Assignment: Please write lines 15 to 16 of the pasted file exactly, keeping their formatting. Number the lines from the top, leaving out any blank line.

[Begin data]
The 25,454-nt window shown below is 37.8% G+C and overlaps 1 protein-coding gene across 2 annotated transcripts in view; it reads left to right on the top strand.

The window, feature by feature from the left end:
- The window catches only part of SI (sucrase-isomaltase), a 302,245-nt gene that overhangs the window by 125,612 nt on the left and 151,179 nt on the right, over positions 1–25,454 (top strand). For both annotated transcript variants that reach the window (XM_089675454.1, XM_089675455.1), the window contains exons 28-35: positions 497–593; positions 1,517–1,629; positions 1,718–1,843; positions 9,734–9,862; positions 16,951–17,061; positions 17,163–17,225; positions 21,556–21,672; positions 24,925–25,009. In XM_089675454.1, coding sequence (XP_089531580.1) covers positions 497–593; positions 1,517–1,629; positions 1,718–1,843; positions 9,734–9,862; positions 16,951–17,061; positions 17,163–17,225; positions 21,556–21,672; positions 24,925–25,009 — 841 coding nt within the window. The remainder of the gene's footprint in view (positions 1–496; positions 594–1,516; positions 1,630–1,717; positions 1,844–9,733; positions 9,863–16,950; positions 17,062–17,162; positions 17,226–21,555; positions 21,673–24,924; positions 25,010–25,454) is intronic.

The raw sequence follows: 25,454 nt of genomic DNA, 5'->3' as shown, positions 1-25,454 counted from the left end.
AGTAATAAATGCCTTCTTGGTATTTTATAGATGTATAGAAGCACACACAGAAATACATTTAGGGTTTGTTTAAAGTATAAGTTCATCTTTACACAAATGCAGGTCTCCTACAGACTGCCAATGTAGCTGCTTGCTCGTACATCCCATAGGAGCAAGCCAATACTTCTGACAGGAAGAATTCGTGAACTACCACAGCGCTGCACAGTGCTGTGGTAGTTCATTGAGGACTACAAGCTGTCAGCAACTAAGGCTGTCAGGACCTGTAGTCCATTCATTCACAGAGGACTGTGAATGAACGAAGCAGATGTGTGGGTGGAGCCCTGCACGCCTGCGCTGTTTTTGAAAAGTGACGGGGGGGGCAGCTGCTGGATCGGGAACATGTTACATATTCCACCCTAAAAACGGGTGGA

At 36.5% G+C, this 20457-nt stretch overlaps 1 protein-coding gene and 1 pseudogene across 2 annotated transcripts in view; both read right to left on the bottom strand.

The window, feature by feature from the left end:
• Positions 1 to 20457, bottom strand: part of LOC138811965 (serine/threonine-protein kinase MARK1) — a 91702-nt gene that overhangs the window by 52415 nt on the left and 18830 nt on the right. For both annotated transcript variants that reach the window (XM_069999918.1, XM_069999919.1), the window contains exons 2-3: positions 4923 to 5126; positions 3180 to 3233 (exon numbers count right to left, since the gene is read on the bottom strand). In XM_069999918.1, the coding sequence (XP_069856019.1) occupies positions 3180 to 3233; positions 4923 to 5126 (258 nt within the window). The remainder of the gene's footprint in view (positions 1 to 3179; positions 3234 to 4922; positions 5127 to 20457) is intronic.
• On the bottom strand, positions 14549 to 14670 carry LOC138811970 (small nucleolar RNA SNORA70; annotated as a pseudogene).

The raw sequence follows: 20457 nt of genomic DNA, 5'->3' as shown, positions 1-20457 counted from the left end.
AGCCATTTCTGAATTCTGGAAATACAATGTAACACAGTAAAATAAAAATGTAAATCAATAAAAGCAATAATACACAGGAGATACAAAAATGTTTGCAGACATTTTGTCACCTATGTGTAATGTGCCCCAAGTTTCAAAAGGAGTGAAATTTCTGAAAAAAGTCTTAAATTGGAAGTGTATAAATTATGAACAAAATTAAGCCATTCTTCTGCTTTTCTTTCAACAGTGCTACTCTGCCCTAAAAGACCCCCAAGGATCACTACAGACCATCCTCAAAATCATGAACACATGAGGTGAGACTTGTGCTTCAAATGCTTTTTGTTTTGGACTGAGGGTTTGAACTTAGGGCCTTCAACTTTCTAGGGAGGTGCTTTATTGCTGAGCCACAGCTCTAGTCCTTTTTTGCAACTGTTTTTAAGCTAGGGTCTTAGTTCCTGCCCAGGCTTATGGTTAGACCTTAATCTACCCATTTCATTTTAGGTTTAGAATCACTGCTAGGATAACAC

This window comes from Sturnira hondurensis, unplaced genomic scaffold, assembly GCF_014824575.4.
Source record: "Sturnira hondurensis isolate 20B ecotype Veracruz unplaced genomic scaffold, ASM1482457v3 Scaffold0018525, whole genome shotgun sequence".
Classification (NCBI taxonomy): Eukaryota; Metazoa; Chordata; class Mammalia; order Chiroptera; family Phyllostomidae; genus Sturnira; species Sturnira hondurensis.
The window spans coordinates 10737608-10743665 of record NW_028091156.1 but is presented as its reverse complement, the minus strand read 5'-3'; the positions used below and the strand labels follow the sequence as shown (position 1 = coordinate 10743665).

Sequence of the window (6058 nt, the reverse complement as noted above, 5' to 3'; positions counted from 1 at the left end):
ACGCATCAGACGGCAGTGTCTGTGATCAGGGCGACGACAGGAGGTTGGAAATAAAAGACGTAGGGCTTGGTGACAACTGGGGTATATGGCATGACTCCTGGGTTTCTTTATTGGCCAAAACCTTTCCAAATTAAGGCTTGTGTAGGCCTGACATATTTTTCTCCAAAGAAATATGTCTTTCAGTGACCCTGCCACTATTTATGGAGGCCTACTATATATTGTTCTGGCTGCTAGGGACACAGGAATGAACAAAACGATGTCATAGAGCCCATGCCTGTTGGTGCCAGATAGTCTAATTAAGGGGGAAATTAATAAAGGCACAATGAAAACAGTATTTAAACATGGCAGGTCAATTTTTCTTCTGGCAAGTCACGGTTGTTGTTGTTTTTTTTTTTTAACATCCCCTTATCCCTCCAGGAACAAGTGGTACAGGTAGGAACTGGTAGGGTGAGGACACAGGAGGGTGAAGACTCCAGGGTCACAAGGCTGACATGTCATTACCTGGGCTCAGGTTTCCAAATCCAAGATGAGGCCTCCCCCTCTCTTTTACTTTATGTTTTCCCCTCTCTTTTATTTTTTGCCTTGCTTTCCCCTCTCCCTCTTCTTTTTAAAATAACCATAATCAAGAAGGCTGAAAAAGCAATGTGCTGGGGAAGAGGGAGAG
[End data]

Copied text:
The window spans coordinates 10737608-10743665 of record NW_028091156.1 but is presented as its reverse complement, the minus strand read 5'-3'; the positions used below and the strand labels follow the sequence as shown (position 1 = coordinate 10743665).

Sequence of the window (6058 nt, the reverse complement as noted above, 5' to 3'; positions counted from 1 at the left end):